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Treasury sells more GM stock, expects to sell the rest by year's end

BusinessFinanceAutomotive EquipmentCypriot Banking Crisis (2013)Manufacturing and EngineeringChryslerU.S. Department of the Treasury

WASHINGTON — The Treasury Department said Thursday it has sold an additional 70.2-million shares of General Motors Co. stock acquired as part of the automaker's bailout and expects to unload the rest by the end of the year.

The sale of the final 31.1-million shares would close the books on GM's $51-billion rescue. The Obama administration expects to post a $10-billion loss on the bailout, although officials have said they never expected to turn a profit and that saving the auto industry was crucial to the economic recovery. 

The latest sale of GM stock took place over about two months and reduced the government's ownership stake to 2.2%. At its height after the 2008-2009 bailout, taxpayers owned 60.8% of the Detroit company after a government-led restructuring.

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The 70.2-million shares were sold for $2.56 billion, the Treasury Department said. It plans to sell the remaining shares by the end of the year, subject to market conditions.

So far, the Treasury said it has recovered $38.4 billion of the money pumped into GM from the $700-billion Troubled Asset Relief Program bailout fund to keep the legendary automaker from failing.

The Treasury also rescued Chrysler Group with a $12.5-billion bailout. The Treasury closed the books on that rescue in 2011 and took about a $1.3-billion loss.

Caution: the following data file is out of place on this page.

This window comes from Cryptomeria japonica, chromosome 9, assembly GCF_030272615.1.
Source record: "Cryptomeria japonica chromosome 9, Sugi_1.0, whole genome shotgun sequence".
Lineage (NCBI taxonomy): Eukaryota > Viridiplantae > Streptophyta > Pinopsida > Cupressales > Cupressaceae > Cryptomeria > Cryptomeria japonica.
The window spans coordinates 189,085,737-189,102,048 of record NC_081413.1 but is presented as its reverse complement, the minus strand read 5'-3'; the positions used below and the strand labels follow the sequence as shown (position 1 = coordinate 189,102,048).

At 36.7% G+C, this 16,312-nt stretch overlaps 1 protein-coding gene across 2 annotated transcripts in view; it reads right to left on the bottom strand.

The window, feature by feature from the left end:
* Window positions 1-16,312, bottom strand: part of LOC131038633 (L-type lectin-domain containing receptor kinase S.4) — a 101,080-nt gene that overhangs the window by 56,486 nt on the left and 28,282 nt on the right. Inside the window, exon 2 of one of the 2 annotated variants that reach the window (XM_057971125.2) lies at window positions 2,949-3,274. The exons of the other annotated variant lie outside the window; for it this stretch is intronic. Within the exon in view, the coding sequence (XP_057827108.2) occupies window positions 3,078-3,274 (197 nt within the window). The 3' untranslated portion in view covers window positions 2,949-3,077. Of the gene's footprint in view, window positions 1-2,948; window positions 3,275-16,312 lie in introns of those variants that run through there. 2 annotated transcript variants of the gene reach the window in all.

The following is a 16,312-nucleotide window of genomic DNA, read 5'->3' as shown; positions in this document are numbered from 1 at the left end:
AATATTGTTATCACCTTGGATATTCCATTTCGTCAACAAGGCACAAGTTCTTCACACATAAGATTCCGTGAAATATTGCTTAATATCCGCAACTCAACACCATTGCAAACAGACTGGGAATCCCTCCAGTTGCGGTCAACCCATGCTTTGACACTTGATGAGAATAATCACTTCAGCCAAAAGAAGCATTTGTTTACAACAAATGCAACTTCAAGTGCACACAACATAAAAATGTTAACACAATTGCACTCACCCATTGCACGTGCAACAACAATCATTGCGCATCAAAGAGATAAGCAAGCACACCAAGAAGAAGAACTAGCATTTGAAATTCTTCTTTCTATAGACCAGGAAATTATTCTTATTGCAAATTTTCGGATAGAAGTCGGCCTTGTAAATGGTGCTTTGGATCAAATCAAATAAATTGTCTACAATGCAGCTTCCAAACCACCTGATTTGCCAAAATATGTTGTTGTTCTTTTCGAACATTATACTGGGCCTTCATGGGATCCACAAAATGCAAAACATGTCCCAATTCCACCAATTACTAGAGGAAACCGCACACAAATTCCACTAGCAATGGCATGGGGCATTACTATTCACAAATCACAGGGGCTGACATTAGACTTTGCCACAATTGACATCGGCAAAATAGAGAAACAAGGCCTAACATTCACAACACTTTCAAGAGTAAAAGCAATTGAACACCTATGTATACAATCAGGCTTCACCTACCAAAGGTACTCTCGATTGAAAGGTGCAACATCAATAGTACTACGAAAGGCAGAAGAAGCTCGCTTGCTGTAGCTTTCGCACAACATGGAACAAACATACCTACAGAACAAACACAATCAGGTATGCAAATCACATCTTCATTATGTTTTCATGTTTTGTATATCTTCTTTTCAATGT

Obama administration officials have said the bailouts, begun under former President George W. Bush, were successful even though they ultimately will result in a loss because they helped keep the U.S. auto industry from collapsing in the depths of the Great Recession.

“Treasury’s investment in the American auto industry was part of President Obama’s broader response to the financial crisis, and it helped save more than 1-million jobs,”  Treasury Deputy Assistant Secretary Tim Bowler said Thursday.

“Had we not acted to support the automotive industry, the cost to the country would have been substantial, in terms of lost jobs, lost tax revenue, reduced economic production and other consequences," he said. "Our actions have enabled the industry to rebound."

Bowler said that GM, Chrysler and Ford Motor Co., which was not bailed out, are all now profitable. The industry has added 340,000 new jobs since GM and Chrysler emerged from their government-led restructurings in 2009, he said.

Altogether, the government spent $79 billion to rescue the auto industry, including bailouts for the financing arms of GM and Chrysler.

The administration expects the loss on those bailouts to be about $15 billion. The nonpartisan Congressional Budget Office estimated a $17-billion loss on the auto industry rescue in its latest estimate in May.

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BusinessFinanceAutomotive EquipmentCypriot Banking Crisis (2013)Manufacturing and EngineeringChryslerU.S. Department of the Treasury
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